After that, I called my coach and told him I quit. And he said, ‘Just call me when you’re ready to hit.’ I was like, ‘Are you not listening? I said, I quit.’ Next day, I woke up in a panic. I’m like, ‘Oh my gosh, I have to go to practice. I’m late.’ And then I’m like, ‘Oh shit, I don’t have practice.’ So it was literally three days, and then I called my coach. ‘I’m ready to hit again.’

Was that a major turning point for you?

Yeah. I think it was more of a humbling moment for me because I was like, all right, now it’s back to work. I think it was more so acceptance. This is where I am. It’s not where I want to be, but it’s where I am right now. I looked at the rankings. I was at 396 and I kept telling myself, ‘All right, the only way to go is up.’ It didn’t happen fast. It was a slow climb up.

That climb included playing 69-year-old Gail Falkenberg in a qualifying match. What have all of these experiences taught you?

It’s taught me acceptance of where you are in order to be able to move forward. But also, once you get to where you want to be, you’ll be able to appreciate how you got there.

It’s refreshing to hear that you trust the timing of your life.

In my story, timing is everything… Everything happened right when it was supposed to and how it was supposed to. You never know how it’s going to, but it’s just beautiful.

➡️ Read the full interview with Taylor Townsend here.

👀 Honestly, If 👀

Moments we want to see more of… or never again.

Honestly, if your social media feed has gone back to “normal,” that doesn’t mean that the battle is won. Black Lives STILL Matter and are still worth fighting for.

The Best of Us

News, art, and stories worth celebrating. All by or for WOC.

Celebrate Pride month with your favorite chosen family tonight as FX hosts a Pose-A-Thon featuring such dynamic divas as MJ Rodriguez, Indya Moore and more.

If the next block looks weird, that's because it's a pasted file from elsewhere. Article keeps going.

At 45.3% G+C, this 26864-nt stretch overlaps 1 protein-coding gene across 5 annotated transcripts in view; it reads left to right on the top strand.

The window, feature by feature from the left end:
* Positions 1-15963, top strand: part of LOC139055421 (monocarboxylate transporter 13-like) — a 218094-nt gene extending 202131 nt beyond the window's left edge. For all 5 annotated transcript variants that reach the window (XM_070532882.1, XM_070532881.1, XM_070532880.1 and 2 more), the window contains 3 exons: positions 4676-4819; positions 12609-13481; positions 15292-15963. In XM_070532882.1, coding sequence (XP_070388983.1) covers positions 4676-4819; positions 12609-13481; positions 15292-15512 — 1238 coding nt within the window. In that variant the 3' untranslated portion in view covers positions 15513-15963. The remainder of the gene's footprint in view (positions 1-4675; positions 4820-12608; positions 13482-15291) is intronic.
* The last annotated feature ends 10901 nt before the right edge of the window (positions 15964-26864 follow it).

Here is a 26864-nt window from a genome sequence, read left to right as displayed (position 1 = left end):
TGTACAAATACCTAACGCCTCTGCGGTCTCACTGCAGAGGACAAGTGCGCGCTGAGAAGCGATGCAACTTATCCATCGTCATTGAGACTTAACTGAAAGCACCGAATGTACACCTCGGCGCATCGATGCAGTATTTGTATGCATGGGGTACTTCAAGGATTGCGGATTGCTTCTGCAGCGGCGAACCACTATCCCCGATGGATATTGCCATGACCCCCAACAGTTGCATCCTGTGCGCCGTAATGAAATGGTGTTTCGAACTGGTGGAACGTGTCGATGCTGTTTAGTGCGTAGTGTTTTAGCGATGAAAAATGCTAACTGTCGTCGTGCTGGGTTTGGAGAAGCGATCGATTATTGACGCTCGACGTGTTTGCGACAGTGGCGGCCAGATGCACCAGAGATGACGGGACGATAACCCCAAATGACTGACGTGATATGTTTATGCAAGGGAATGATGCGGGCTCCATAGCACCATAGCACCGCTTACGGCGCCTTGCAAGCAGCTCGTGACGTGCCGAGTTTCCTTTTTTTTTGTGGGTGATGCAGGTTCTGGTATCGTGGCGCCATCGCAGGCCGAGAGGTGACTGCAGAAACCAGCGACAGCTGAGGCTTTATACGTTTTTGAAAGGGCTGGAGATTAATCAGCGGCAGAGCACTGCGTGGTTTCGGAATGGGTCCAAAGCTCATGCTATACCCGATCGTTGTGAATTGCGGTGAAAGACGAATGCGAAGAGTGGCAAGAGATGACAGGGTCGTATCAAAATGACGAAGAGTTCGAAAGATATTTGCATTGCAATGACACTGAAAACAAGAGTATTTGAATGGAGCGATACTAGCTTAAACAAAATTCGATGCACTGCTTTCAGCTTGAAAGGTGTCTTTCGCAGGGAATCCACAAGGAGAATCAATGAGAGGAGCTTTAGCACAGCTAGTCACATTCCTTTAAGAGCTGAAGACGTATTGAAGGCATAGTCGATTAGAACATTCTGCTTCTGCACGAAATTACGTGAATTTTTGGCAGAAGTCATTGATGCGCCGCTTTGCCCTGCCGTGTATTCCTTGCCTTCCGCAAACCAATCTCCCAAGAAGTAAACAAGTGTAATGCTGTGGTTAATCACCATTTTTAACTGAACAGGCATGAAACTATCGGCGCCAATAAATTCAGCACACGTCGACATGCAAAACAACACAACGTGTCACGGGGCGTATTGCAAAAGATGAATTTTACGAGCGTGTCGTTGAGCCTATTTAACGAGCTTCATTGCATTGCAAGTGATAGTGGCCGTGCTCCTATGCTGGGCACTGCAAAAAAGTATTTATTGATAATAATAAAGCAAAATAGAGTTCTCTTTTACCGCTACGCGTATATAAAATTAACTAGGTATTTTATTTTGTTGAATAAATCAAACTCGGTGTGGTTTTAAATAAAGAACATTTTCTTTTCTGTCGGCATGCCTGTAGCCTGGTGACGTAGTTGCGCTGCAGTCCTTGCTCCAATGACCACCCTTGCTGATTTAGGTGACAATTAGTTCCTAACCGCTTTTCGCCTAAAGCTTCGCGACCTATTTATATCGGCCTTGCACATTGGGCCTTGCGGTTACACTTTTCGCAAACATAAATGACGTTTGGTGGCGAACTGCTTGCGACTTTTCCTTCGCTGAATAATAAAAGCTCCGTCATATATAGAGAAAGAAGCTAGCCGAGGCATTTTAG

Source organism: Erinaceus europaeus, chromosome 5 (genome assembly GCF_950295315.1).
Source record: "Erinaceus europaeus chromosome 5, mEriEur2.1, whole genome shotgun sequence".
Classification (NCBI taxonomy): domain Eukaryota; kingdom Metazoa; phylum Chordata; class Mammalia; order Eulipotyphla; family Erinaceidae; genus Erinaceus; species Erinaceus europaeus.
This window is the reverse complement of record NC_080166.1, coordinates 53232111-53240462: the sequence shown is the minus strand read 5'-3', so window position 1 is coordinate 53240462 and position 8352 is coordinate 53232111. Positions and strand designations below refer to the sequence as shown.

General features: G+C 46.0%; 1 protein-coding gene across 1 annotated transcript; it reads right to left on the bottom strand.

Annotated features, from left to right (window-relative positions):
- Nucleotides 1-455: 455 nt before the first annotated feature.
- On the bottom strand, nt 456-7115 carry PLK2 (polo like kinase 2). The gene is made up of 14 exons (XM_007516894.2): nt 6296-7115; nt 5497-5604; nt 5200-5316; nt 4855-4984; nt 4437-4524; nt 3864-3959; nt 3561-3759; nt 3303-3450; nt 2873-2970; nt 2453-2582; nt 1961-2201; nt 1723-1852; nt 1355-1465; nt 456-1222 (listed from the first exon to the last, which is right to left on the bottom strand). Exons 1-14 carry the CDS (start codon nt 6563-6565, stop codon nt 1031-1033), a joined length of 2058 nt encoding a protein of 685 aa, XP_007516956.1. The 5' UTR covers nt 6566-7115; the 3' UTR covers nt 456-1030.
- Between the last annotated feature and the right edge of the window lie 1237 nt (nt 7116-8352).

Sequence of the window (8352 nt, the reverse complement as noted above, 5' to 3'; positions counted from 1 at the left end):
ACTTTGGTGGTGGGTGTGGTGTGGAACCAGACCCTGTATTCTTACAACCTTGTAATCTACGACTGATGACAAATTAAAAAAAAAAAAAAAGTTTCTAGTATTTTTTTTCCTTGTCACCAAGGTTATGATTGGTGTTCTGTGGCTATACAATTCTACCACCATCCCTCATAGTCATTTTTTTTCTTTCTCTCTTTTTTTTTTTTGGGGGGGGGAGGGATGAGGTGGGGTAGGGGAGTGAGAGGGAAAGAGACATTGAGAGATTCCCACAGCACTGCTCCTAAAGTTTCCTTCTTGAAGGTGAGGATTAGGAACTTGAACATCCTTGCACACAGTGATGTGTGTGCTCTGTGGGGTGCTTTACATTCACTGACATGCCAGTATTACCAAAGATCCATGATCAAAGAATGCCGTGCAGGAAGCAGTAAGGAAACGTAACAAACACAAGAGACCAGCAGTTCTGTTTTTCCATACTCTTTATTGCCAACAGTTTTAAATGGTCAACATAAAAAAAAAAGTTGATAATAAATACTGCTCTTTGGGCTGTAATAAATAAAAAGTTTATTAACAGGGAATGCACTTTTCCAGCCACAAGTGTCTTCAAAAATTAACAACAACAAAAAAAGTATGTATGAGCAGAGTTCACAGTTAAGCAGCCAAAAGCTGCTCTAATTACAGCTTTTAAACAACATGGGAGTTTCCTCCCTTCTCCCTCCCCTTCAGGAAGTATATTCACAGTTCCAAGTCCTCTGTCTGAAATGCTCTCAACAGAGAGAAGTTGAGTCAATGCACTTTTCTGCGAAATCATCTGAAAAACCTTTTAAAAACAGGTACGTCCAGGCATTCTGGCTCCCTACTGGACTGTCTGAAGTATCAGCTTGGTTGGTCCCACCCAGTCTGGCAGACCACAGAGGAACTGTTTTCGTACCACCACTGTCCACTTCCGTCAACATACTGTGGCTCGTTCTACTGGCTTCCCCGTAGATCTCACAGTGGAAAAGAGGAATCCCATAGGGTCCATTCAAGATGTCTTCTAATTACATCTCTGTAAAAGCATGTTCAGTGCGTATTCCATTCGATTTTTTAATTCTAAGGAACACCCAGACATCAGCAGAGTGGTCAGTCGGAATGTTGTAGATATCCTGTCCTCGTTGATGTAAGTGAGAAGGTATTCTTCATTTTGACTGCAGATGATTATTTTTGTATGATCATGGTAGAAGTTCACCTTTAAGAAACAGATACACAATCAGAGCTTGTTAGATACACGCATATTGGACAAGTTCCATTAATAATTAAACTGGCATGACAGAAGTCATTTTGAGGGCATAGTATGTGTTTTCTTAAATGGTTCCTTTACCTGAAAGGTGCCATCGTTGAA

Channing Godfrey Peoples’s Miss Juneteenth, on Netflix, is so tender and moving. It’s a must-watch film about a former beauty queen who aspires to have her daughter walk in her pageantry footsteps.

Rumor has it that broadcast journalist Joy Ann Reid is in talks to get the coveted 7pm ET time slot vacated by Chris Matthews on MSNBC. If you know like we know, it’s about time!

Congrats also to broadcast vets and BFFs Jemele Hill and Cari Champion who’ve secured their own weekly talk show on VICE TV. Way to shoot your shot!

Hidden figure no more: NASA will be naming its Washington DC headquarters after Mary W. Jackson, its first Black woman engineer, and one of the ‘human computers’ portrayed in the 2016 film.

It’s official: “Black” and “Indigenous” are to be capitalized from now on according to AP Style in order to convey the shared sense of history and community among people from the diaspora.

The lineage of ‘Lemonade’ reminds us that Black women have been singing our truths, wrapped up in the blues, from the very beginning. Check out the ZORA Music Canon for some of our faves.

🗣️ The Last Word 🗣️

“A thing is mighty big when time and distance cannot shrink it.” — Zora Neale Hurston